(b) If the principal activity on property where a nonconforming situation . . . exists is (i) discontinued for a consecutive period of 180 days, or (ii) discontinued for any period of time without a present intention of resuming that activity, then that property may thereafter be used only in conformity with all of the regulations applicable to the preexisting use unless the board *309of adjustment issues a special use permit to allow the property to be used for this purpose without correcting the nonconforming situations.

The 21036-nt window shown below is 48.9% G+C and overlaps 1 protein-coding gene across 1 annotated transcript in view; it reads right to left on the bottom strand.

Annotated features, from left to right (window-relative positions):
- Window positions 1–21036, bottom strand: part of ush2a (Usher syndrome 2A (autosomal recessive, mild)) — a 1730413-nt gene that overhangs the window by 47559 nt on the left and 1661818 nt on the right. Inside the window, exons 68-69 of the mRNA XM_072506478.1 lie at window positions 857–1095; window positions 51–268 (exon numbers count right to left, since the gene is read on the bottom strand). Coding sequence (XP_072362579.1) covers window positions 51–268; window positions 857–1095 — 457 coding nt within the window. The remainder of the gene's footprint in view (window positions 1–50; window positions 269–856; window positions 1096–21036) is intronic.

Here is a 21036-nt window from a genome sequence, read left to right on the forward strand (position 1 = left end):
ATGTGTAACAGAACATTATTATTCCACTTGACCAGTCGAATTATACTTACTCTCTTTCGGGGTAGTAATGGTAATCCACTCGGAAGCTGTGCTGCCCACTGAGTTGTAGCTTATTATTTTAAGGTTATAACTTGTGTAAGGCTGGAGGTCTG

(d) When a structure or operation made nonconforming by this chapter is vacant or discontinued at the effective date of this chapter, the 180-day period for purposes of this section begins to run on the effective date of this chapter.
Ordinance § 127(b), (d). First, there must be a determination that a nonconforming situation exists so that these provisions apply. A nonconforming situation is “[a] situation that occurs when, on the effective date of this chapter, an existing lot or structure or use of an existing lot or structures does not conform to one or more of the regulations applicable to the district in which the lot or structure is located. . . .” Ordinance § 121(8).